The Sprint Cup Series season starts now, with the Daytona 500 ready to roll at Daytona International Speedway (1 p.m. ET, Fox).
The green flag is expected to drop at 1:30 p.m. ET as the stars of NASCAR try to get off to a strong start in 2013.
Don't have access to a TV to watch the race live? Even if you do, join us Sunday at 1 p.m. ET as ESPN.com's writers and editors and fans of the sport dissect every aspect of the event!
Danger To Fans Always Present
DAYTONA BEACH, Fla. -- Bad as this was, it could have been much, much worse. There has been much worse, for auto racing spectators, in America and abroad.
Here, Saturday, the catch fencing was shredded and the steel reinforcement cables severed by the heaviest shrapnel I've ever seen come from disintegrating cars at a major race.
Yet that catch fencing did the best job, against a harsher test, that catch fencing has ever done. It was the result of years of research and improvement, after tragedies that took fans' lives.
p>The engine from Kyle Larson's car, and a wheel and A-frame assembly, tore through the fence. But they didn't go into the seats. They were contained on the concourse area in front of the stands. That was huge.
One tire did get into the stands, hitting one man in the head, according to witnesses. He reportedly was critically injured. Daytona International Speedway president Joie Chitwood III reported 28 spectators injured, 14 transported to hospitals and 14 treated at track medical facilities.
Flying tires have been a race promoter's nightmare for decades. Most recently, tires and shrapnel kiting over fences caused two tragedies in less than a year in Indy car racing in 1998 and '99.
Three spectators were killed during a CART race at Michigan International Speedway in '98, by shrapnel that flew over the fence and into the stands.
Fan Video Shows Daytona Chaos
Wreck Mars Nationwide Race
DAYTONA BEACH, Fla. -- A horrific multicar crash moments before the end of the Nationwide Series race Saturday at Daytona International Speedway injured at least 28 fans after Kyle Larson's car flew into the frontstretch catch fencing, shearing off its front half and leaving large pieces of the vehicle inside the fencing.
Speedway president Joie Chitwood said 14 of the injured spectators were transported off-property for medical attention and 14 were treated on site.
Seven were taken to Halifax Health Medical Center, two of which were in critical condition, hospital representative Byron Cogdell told ESPN. One adult suffered life-threatening head trauma but was later stabilized, while a 14-year-old was also in critical but stable condition.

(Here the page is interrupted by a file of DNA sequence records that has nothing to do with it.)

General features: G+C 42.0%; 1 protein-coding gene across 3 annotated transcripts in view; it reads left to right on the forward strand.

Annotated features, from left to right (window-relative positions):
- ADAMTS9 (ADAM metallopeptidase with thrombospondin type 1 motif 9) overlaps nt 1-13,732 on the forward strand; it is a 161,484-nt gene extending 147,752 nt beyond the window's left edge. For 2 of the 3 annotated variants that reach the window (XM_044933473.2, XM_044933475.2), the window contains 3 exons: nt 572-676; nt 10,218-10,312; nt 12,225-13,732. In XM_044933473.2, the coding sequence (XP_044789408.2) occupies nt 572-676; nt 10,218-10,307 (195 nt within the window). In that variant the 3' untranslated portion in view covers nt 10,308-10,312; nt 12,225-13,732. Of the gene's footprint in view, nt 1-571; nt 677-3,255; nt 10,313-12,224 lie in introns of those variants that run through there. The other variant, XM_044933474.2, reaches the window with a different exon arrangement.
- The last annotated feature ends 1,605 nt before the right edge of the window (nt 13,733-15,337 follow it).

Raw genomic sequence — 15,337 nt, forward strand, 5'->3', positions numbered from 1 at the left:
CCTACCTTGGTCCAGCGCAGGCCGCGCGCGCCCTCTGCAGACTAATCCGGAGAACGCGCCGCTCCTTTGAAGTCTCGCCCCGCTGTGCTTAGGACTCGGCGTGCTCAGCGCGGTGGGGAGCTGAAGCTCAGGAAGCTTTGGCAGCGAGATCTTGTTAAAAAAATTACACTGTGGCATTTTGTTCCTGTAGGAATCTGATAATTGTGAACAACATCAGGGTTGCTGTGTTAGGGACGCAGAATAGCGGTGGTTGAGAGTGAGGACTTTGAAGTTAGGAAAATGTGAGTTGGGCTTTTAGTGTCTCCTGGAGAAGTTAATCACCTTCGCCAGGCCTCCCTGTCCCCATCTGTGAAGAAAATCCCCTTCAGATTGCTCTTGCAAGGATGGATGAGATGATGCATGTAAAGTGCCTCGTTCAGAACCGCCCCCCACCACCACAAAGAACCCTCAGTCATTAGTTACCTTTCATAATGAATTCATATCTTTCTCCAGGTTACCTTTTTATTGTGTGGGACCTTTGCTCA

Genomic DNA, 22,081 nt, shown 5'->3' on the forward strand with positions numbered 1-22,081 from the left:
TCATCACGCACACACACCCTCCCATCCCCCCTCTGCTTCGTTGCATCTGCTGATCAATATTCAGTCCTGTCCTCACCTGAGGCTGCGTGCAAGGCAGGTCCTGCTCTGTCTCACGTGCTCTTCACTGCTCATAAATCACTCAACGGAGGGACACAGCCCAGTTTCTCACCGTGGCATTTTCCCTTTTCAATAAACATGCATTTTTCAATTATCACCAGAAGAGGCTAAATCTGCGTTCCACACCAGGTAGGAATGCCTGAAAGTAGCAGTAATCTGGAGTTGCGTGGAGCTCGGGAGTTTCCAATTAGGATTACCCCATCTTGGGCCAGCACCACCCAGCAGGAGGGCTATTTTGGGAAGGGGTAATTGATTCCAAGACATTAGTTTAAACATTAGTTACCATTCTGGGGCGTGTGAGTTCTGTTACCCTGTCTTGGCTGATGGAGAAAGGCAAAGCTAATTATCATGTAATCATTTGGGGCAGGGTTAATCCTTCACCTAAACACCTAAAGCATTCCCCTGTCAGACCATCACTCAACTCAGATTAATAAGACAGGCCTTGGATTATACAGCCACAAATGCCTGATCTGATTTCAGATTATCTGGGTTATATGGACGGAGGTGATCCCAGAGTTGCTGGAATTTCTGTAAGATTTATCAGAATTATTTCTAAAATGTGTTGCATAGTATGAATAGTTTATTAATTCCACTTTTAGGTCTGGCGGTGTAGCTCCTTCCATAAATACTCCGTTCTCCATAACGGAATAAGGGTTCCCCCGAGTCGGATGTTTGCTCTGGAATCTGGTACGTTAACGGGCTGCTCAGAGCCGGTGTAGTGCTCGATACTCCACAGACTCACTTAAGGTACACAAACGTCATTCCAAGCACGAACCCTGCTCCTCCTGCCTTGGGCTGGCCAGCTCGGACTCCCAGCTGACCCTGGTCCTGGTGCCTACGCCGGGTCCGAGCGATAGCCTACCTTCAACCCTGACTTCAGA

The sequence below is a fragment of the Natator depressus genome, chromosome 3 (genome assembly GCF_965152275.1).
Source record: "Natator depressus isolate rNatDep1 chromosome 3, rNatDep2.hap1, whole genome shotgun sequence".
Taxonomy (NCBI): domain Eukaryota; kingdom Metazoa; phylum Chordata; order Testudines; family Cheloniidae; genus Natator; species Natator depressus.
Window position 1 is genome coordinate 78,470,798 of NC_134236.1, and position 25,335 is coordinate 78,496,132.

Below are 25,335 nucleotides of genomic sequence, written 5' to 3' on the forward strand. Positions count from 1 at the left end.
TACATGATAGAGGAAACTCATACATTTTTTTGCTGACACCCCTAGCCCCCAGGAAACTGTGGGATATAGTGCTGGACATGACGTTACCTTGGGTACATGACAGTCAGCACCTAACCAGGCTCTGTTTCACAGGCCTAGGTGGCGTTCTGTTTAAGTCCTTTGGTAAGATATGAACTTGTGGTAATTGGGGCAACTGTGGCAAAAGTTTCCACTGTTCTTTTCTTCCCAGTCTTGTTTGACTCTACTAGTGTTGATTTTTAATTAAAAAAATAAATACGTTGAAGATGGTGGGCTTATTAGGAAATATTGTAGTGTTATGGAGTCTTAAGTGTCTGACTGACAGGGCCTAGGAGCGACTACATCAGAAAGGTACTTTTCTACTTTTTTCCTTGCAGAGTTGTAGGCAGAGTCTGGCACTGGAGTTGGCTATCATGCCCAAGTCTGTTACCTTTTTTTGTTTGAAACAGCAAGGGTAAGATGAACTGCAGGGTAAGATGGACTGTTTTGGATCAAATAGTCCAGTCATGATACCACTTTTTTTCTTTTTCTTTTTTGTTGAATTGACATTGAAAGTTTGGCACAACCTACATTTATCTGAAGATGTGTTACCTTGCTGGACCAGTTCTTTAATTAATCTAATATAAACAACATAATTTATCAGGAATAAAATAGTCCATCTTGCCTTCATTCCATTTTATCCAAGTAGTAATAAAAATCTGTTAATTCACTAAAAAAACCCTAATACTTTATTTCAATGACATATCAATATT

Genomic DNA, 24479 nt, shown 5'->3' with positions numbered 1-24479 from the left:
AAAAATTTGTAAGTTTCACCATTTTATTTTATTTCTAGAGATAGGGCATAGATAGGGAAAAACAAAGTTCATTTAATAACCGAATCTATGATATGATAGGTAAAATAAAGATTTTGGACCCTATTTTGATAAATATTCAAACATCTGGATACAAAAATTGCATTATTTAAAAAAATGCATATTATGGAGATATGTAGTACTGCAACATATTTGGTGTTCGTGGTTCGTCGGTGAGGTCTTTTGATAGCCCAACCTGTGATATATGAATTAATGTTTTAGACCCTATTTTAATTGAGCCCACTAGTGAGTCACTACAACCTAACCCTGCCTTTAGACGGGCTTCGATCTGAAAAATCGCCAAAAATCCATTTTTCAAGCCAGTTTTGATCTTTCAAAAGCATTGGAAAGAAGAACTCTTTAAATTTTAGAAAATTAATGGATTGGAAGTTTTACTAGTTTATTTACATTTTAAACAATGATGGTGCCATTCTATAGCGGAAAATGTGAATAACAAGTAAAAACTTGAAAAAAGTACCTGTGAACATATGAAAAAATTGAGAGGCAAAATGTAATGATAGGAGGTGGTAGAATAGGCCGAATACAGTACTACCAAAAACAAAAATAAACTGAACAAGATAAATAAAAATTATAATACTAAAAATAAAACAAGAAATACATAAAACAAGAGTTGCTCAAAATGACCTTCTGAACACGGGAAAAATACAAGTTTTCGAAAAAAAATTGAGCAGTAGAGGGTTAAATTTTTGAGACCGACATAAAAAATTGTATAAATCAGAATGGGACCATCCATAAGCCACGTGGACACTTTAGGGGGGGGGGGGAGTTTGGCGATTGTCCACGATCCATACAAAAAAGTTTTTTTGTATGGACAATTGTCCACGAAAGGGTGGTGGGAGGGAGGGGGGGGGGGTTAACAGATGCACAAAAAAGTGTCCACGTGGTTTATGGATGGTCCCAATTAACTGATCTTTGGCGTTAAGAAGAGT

At least one tire from Larson's car flew into the seating area at Daytona. Police officers and NASCAR safety officials quickly ran to the location where part of the car went through the fencing, destroying one section of the catch fence.
Bar Patrons Go Old-School
DAYTONA BEACH, Fla. -- For years now, NASCAR execs have struggled with relocating the sport's "core fans."
Good news. I found them.
On Friday afternoon, as the next-to-last Daytona 500 practice session took place, Racing's North Turn Beach Bar & Grille was standing room only.
A group of women dressed in Dale Earnhardt GM Goodwrench gear drank Buds in a booth decorated with Intimidator gear. One wiped a tear from her eye, and it wasn't because of the onions on her burger. A group of thick-around-the-middle lawyers draped in motorcycle leathers described themselves as "Jeff Gordon fans and the original Wild Hogs." A tour bus of NASCAR tourists, all dressed in "Swedish Daytona Tour 2013" T-shirts, posed out front for a group photo with the North Turn neon sign.
In the middle of it all, a grandfather held his young grandson's hand as they slowly walked along the walls of the lobby, reading aloud the wallpaper-like newspaper clippings from the 1950s. "See this photo here?" the man said with a point to an autographed black and white photo of a white-helmeted Tim Flock, '52 and '55 NASCAR champion. "Your granddaddy saw him win a race right out here behind this restaurant."
"On the beach?"
"Yep, on the beach."
It Was Like A War Zone
DAYTONA BEACH, Fla. -- Terry Huckaby was 11 rows up from the frontstretch fence at Daytona International Speedway on Saturday when a long piece of flying metal gashed his brother's left leg.
The plumber from Hendersonville, Tenn., quickly ripped off his belt and wrapped it around the leg to stop blood gushing from a cut that went from his brother's left hip to the knee.
As he stepped back to let track emergency workers take care of his brother, 53-year-old Eddie Huckaby of Krum, Texas, Terry was overwhelmed by the chaos.
"Stuff was flying everywhere,'' Terry told ESPN. "It was like you was in a war zone or something. Tires were flying by and smoke and everything else.
"When I say war zone, there was smoke from a motor. You've got to realize a motor was sitting in the stands. A wheel -- I don't mean a tire -- a wheel with a hub hanging onto it and debris everywhere ... and smoke and people upset. It was kind of scary.''
The chaos began as a freight train of cars raced to the finish line in the Nationwide Series opener. A multicar incident was triggered when race leader Regan Smith tried to block Brad Keselowski, sending Kyle Larson's car careening into the frontstretch catch fence.